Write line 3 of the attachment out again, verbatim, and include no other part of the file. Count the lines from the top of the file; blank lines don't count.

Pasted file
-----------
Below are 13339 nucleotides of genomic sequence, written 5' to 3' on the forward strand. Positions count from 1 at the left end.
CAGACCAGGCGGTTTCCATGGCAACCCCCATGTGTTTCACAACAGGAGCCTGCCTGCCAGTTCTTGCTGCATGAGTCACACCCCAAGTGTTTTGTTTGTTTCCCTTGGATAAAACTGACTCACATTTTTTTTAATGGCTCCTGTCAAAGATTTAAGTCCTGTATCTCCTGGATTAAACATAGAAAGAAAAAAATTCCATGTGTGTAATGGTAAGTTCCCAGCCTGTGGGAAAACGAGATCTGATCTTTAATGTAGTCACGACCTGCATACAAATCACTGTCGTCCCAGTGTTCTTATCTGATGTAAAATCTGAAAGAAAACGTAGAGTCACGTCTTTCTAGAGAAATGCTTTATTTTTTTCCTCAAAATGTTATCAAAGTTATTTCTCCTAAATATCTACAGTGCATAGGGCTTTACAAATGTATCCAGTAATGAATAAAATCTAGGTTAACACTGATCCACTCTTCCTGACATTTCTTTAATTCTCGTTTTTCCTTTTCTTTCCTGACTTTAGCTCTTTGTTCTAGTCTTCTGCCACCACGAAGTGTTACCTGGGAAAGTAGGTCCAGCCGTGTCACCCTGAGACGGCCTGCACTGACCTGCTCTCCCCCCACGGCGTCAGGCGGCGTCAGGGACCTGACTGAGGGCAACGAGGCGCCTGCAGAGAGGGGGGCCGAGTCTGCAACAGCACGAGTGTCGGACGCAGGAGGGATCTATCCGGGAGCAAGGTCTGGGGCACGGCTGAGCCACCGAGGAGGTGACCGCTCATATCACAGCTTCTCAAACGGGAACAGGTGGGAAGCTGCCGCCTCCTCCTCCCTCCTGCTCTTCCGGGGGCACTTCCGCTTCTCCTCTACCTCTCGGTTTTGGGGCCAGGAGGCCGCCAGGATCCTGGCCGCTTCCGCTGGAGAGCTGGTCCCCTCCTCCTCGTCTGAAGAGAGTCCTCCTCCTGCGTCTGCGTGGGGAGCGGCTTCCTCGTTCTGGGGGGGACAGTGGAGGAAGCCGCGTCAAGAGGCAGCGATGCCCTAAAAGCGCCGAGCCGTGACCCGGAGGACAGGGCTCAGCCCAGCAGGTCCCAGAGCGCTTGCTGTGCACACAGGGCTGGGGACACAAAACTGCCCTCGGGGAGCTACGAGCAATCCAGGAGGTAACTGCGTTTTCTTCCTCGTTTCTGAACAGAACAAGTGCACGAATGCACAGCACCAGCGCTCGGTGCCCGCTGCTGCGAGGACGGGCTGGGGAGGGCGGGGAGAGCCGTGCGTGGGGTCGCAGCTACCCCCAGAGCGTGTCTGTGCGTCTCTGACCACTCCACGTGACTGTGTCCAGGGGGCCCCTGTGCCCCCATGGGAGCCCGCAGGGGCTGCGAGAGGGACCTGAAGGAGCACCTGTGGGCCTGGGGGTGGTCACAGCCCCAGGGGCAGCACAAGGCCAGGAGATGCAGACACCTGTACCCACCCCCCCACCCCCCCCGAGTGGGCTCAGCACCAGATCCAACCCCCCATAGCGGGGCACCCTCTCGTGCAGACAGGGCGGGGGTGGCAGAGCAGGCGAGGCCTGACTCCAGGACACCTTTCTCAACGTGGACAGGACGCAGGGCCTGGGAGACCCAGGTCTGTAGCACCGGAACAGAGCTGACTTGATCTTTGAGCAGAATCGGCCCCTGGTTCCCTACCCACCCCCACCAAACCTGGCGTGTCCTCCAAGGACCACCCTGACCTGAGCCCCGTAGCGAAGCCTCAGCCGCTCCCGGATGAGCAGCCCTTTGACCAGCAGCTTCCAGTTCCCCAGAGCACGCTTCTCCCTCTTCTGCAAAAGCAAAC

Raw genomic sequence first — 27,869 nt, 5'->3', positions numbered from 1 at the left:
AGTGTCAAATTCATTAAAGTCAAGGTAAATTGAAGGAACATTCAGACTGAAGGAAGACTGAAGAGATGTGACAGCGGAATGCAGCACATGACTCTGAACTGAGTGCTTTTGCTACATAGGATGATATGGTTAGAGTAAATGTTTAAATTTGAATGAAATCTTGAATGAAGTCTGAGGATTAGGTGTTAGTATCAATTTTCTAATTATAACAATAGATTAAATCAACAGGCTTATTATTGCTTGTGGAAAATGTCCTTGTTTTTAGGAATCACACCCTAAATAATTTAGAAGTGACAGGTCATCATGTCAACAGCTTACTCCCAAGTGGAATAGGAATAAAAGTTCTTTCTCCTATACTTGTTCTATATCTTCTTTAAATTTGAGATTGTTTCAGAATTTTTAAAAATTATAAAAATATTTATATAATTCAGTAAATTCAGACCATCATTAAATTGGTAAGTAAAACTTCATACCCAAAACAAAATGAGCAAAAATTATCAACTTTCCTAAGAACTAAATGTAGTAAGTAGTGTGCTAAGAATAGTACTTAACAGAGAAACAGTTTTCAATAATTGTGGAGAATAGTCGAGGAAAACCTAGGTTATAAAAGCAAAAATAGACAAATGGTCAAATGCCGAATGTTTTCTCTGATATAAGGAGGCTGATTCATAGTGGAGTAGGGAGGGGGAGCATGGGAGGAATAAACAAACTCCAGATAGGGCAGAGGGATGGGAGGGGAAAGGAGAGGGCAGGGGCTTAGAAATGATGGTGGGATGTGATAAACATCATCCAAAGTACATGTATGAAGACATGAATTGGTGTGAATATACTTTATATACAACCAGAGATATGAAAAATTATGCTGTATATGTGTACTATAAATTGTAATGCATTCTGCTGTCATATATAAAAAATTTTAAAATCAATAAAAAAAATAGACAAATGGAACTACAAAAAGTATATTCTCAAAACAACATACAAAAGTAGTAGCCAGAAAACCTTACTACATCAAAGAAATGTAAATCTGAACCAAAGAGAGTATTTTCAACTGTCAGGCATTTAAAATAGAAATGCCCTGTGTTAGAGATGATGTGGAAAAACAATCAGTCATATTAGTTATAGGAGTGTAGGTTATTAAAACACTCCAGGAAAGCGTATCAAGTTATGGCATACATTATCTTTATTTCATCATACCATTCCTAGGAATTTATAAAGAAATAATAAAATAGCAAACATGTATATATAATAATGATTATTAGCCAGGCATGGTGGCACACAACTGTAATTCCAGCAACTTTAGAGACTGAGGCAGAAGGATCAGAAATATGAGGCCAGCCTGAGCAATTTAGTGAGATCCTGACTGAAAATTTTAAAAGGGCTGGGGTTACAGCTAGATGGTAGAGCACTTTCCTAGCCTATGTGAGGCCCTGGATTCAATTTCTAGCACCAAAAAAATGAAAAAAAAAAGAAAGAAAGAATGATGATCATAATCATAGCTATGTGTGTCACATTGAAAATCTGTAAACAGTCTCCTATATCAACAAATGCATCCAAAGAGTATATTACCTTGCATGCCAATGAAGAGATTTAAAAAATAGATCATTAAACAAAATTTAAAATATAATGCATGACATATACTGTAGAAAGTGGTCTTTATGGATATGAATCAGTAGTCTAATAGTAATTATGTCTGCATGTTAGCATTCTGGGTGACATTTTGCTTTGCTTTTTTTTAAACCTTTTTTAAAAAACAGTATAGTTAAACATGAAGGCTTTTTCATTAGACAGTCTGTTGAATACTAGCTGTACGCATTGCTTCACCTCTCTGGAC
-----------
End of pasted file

Raw genomic sequence first — 27,869 nt, 5'->3', positions numbered from 1 at the left: